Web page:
Hey everyone, I’m excited to share a project we’ve been working on called Hush Line. We started this at Science & Design this year, aiming to provide a platform for secure, anonymous communication. It uses public PGP keys, Tor, HTTPS, and SMTP to encrypt messages and keep the sender’s identity a secret.
We’ve designed Hush Line to be versatile and user-friendly. It’s great for journalists who need anonymous tips, employers who want confidential feedback, and educators looking for a safe communication line for students. Plus, it’s super important in places where free speech isn’t always a given. It provides a secure channel for sharing sensitive information without the fear of compromising your identity.
What sets Hush Line apart is its simplicity. We’ve chosen to make it a message-only service, which helps avoid the security risks that come with file transfers. There’s no need for senders to download software, generate keys, or create an account. For the receiver, installation is a cinch with a setup wizard that takes care of everything from Nginx configuration to auto-renewing Let’s Encrypt certificates. I’d love to have more of you in the open-source community join us in making Hush Line even better, and helping to make digital communication safer and more secure for everyone.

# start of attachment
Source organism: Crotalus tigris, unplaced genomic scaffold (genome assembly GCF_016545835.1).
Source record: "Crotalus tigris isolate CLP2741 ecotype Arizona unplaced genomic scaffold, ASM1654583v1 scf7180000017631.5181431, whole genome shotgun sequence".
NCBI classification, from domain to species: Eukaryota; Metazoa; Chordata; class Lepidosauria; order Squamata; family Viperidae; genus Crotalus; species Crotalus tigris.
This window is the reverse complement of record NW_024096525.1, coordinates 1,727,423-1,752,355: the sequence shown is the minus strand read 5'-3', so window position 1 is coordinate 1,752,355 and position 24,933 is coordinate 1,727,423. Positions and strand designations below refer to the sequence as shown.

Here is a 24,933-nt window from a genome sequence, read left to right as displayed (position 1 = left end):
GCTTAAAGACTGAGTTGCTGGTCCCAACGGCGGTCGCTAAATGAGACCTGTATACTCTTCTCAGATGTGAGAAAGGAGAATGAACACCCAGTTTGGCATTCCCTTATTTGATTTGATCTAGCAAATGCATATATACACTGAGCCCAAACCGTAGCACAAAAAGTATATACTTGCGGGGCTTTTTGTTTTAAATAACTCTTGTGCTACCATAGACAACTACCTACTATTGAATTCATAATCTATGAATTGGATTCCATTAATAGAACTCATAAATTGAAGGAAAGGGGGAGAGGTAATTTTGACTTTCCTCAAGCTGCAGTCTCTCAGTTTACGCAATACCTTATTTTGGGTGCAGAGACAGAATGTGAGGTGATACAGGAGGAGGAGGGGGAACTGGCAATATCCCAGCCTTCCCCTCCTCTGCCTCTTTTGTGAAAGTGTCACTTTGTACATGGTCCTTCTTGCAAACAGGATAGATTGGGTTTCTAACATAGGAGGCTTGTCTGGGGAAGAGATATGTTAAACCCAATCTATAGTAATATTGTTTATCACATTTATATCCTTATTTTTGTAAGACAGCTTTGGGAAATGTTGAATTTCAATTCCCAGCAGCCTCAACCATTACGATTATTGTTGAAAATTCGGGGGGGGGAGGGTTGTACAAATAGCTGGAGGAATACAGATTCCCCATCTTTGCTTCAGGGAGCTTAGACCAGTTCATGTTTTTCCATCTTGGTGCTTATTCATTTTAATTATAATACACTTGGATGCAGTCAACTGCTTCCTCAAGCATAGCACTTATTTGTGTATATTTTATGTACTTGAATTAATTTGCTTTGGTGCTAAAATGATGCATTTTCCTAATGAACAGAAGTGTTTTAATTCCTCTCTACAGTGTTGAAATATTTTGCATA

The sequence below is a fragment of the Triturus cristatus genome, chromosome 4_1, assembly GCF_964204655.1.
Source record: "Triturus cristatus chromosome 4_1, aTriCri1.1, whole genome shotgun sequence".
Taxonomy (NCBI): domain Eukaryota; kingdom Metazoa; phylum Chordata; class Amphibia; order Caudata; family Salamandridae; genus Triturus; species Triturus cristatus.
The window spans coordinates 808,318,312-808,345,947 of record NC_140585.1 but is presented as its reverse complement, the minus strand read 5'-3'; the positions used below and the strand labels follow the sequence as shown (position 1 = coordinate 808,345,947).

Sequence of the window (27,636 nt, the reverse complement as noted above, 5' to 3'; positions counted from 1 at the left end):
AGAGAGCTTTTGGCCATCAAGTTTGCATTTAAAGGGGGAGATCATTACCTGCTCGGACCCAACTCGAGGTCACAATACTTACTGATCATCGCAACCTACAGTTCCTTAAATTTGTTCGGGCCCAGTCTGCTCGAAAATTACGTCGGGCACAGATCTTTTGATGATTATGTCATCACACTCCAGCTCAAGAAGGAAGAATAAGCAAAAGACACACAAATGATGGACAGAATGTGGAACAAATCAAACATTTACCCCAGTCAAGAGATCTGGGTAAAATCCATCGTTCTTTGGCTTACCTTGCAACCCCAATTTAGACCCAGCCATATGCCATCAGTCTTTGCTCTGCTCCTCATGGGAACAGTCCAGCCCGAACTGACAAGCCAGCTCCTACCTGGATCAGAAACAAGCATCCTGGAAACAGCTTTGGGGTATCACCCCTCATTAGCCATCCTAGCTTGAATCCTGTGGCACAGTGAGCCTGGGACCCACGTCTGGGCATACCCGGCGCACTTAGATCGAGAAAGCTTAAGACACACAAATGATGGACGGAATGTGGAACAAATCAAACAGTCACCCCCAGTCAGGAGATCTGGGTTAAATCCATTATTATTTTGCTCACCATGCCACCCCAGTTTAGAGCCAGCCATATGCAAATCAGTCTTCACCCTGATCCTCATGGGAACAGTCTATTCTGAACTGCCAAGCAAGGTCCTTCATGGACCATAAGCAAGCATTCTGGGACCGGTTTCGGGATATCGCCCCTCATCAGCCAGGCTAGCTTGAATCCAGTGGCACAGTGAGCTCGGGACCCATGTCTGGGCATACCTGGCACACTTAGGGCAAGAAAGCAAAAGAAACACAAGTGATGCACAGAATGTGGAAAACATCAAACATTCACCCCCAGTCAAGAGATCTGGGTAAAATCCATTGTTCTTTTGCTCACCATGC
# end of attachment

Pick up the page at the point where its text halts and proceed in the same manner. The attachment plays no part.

Thanks for the feedback. You won’t be able to find the messages because they’ve been send to the owner of the tip line. I made an update to the UI last night to help address this. Now, the identity of the person sits on top of the text area, reinforcing the proximity relationship.
The onion-only deployments are insulated from that, but yes, the public web forms can receive some spam. From the one that’s been running for over a month I’ve gotten 3-4 spam messages. I’ve thought of including a CAPTCHA or something similar, but haven’t decided the best route.